Showdown or Shutdown?

The federal budget deadline looms, but is the fight on Capitol Hill only the dress rehearsal?

Barring an unforeseen development, the federal government will shut down Friday, as Democrats and Republicans have failed to come to an agreement on a budget deal of the 2011 fiscal year.  "There is no agreement on a number. There [is] no agreement on the policy issues," House Speaker Boehner reported. "We're continuing to work toward an agreement...But we are not there yet."   Late Thursday, the House of Representatives passed another continuing resolution (CR) aimed at funding the government for one more week and the military for the rest of the year, but the White House issued a statement indicating that president Obama would veto the measure.  Both maneuvers indicate one thing above all else: each party is determined to convince the public the other one is responsible for the government shutdown.

Why is there a showdown at all?  The Democratically-controlled 111th Congress, for the first time since 1974 when current budget procedures were enacted, failed to pass any budget at all.  Once again, politics played an important part in that decision. Democrats, knowing they were facing an uphill battle in the 2010 election, opted not to pass a budget weighted down with another trillion dollars-plus in deficit spending, as such a budget would be a gift for Republican candidates -- both congressional and presidential -- who would be campaigning on a platform of fiscal responsibility.

Yet in an attempt to defuse that reality, some Democrats are claiming that a White House agenda "so large and so time-consuming" left them with little time or political will to enact a budget.  They also claim that the bruising health care bill battle--enacted without a single Republican vote and against well-polled public opposition--had, as a former House Democrat who lost in 2010 told Fox News, "overloaded the circuits."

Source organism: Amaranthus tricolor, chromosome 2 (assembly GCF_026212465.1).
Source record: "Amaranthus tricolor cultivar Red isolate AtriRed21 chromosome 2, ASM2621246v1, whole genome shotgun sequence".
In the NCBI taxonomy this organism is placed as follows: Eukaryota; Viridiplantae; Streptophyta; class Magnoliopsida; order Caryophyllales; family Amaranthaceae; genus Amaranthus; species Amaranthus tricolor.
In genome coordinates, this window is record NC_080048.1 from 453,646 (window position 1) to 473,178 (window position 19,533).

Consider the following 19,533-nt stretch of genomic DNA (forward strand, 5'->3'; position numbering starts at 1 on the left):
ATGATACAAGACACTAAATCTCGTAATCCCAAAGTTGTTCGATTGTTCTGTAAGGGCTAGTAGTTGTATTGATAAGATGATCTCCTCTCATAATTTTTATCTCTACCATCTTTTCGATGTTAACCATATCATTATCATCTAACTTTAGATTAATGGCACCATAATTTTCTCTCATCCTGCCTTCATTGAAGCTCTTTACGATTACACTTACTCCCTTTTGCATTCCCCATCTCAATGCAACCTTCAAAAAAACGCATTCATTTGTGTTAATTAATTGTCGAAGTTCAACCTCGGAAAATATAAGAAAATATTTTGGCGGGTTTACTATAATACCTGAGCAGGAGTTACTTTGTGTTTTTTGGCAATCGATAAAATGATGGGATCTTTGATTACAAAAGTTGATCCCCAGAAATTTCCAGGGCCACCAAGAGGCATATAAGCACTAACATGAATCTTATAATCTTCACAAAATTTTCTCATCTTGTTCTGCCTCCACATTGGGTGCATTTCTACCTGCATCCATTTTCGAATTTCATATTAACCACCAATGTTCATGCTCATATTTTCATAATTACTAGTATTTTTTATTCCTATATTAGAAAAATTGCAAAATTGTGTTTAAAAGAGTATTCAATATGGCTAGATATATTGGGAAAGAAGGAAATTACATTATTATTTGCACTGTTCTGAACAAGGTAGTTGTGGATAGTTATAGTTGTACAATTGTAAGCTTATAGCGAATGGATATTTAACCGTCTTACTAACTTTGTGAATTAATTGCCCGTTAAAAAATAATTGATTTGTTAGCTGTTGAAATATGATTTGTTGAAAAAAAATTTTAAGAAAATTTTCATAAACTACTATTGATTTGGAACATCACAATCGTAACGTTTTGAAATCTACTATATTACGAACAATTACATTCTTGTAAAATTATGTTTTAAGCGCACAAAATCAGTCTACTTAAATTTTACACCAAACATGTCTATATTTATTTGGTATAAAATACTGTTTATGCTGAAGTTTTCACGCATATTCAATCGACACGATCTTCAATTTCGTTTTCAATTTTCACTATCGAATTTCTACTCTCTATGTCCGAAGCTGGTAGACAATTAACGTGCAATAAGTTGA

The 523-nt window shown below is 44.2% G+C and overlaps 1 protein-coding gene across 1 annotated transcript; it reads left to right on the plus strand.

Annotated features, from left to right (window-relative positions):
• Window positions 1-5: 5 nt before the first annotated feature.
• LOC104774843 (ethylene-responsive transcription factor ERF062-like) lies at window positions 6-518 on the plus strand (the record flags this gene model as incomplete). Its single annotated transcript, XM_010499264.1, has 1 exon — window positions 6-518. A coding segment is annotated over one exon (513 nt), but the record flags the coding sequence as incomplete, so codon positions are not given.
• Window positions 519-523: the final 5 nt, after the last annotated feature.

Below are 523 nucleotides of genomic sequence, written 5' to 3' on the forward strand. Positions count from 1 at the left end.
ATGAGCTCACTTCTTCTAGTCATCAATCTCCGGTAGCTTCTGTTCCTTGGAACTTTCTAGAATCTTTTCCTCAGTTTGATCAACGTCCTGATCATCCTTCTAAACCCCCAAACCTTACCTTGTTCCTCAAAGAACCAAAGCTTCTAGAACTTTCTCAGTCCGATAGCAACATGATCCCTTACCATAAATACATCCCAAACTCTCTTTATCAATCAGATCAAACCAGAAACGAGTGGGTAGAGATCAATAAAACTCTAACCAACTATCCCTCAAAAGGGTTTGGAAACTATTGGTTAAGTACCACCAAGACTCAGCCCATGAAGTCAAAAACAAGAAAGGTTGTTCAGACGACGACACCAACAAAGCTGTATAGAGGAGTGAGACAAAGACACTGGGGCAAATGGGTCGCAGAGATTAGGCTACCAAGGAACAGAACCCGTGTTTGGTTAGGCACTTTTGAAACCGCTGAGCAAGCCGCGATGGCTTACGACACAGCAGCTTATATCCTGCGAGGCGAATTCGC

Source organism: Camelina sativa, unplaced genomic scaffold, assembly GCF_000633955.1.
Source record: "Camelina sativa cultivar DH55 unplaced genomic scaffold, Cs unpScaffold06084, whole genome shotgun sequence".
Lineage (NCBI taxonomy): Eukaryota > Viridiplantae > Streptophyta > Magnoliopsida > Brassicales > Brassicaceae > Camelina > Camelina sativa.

Thus, for the past six months, a series of CRs have been keeping the government open, with both parties trying to assess who might be blamed should the inevitable occur.  A Pew Research poll reveals an ambiguous public: 39 percent say Republicans would be more to blame for a government shutdown, 36 percent say the Obama administration, and 16 percent blamed both sides.  A Washington Post poll showed a 37-37 percent split, but indicated that Republicans might be in greater trouble with 61 percent saying Republicans were "playing politics" with the budget compared to only 51 percent of those polled accusing the Obama administration of the same thing.

Hence the gamesmanship embodied in the Republican attempt to pass yet another continuing resolution with $12 billion in cuts, despite Senate Majority leader Harry Reid's declaration that the CR is "a fantasy," and "a non-starter in the Senate" where Democrats maintain a majority.  Republicans were hoping to get Senate Democrats to reject the bill so they could be blamed for the final nail in the compromise coffin.  The White House's response was equally calculating;  despite announcing the president would veto the latest CR as is, the administration reiterated the idea that if the House came up with a "clean" version of a CR, as in one with less spending cuts and no policy riders, a deal might still be possible. The president emerged late Thursday night to announce that although the process was "further along," a deal had yet to be made.  In a statement announcing the impasse, the Mr. Obama sought to highlight the downsides of a government shutdown, and expressed the hope there would be an agreement by morning.

According to The New York Times, both House Speaker Boehner and Senate majority leader Reid indicated that their meeting with the president on Thursday afternoon "had moved negotiations forward" and that they would return to the White House at 7 p.m. in hopes of reaching a deal.  The paper further reported that Democrats claim both sides are close in terms of money, with less than five billion dollars separating them, even as Republicans insist negotiators are still divided over how deep to slash spending.  Both sides concede that ideological barriers remain "major obstacles" with the most serious being abortion funding and changes in EPA regulations.